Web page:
What do you think of when you think cycling? The obvious comes to mind – freedom,fun,exercise, and adventure. But maybe you’re also thinking “CHA CHING!”. Yes, like anything worth the investment, cycling has some initial costs like a good quality bike (of course). But where can you shave off some $$ without losing quality?
We’ve compiled a short list of gear you should have that won’t break the bank!
Flat kit bag
Gotta have this one (and know how to use the goods within). Installed underneath your saddle, this little bag should be stocked with the essentials should you experience a flat tire, including a mini-pump, a tube and tire levers. Check with your local shop to see if it offers seminars on how to change a flat. Because like death and taxes, flat tires are inevitable. Be prepared.
No, you don’t need an aero helmet. And you don’t need a $225 one with vented channels and carbon fiber structure. A $75 brain bucket will protect your head just as well as the expensive ones. Just be sure to get it from your local bike shop, which generally carries brands that have passed standardized testing for safety. Bell, Giro and Specialized are among the top names in the category.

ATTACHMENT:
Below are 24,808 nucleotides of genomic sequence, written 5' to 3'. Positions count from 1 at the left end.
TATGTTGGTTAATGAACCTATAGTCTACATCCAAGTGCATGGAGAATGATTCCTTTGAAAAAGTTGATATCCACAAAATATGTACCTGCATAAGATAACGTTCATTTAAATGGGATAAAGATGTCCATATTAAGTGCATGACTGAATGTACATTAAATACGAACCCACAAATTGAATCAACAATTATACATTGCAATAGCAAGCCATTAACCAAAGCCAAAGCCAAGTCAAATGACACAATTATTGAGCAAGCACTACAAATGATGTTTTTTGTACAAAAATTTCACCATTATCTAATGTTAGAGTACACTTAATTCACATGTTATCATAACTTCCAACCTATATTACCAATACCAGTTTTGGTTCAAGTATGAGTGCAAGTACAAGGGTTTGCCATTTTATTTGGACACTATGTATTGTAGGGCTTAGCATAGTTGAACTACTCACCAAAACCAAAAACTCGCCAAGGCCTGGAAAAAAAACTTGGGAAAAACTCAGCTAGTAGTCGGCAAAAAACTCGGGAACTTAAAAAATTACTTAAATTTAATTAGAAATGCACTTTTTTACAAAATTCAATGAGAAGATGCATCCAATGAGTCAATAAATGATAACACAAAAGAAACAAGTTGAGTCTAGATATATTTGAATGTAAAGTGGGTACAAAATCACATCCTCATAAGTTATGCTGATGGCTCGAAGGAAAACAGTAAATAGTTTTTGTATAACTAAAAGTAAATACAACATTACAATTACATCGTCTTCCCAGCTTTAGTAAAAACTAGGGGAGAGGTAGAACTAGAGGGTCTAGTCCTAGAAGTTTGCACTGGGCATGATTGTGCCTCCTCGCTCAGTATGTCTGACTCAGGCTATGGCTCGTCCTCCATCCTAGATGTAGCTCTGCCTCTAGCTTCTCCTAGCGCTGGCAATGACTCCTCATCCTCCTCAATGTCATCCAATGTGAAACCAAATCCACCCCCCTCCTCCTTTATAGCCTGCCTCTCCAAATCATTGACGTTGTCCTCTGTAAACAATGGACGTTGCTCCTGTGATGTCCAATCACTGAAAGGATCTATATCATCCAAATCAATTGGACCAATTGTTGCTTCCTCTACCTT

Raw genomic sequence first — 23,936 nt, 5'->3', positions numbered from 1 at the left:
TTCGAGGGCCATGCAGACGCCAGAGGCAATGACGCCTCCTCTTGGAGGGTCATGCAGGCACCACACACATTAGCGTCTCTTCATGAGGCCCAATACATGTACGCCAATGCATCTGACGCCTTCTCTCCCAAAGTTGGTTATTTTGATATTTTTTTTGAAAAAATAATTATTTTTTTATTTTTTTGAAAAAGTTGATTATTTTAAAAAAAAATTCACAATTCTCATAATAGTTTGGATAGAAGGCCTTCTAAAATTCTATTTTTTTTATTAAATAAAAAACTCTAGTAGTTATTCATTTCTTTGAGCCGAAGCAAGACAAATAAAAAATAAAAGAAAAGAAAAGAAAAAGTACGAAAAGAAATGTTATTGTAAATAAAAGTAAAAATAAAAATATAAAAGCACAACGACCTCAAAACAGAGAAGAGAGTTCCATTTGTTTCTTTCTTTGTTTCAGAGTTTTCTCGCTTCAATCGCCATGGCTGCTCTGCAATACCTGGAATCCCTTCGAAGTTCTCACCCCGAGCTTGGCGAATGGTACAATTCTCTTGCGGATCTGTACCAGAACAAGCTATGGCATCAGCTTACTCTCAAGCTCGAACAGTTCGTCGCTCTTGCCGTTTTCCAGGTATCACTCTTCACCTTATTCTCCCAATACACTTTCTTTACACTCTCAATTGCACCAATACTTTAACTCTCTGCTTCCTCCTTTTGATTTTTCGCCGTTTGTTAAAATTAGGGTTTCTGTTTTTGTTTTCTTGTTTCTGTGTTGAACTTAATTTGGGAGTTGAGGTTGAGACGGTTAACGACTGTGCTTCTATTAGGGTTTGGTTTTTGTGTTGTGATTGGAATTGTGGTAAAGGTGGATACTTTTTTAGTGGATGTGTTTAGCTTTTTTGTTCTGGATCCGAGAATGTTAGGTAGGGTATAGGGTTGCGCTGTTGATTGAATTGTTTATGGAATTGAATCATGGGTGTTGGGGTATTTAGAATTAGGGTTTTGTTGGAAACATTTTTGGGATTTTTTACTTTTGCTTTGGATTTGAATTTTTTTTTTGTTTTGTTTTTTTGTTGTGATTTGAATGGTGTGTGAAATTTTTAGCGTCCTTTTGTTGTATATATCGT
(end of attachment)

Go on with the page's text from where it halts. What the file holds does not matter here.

On the bike and run, a basic pair of sport sunglasses, which can start in price at $45, are invaluable. Wind, bugs, raindrops, an errant squirt of energy drink from your bottle are all thwarted by your peeper keepers. (And, oh yeah, they’re great at knocking down sun glare, too.)
While it’s possible to spend hundreds on constructing a cycling wardrobe, an outfit of base layer, short-sleeved jersey and bib-shorts, paired with arm and knee warmers, gilet, and lightweight packable rain jacket should see you through. everything else can be added as you go.
Water Bottle & Cage
Happily, not everything in cycling is expensive to begin with, and the outlay required for a humble bottle and cage combo is among the highest ‘bang for buck’ purchases available.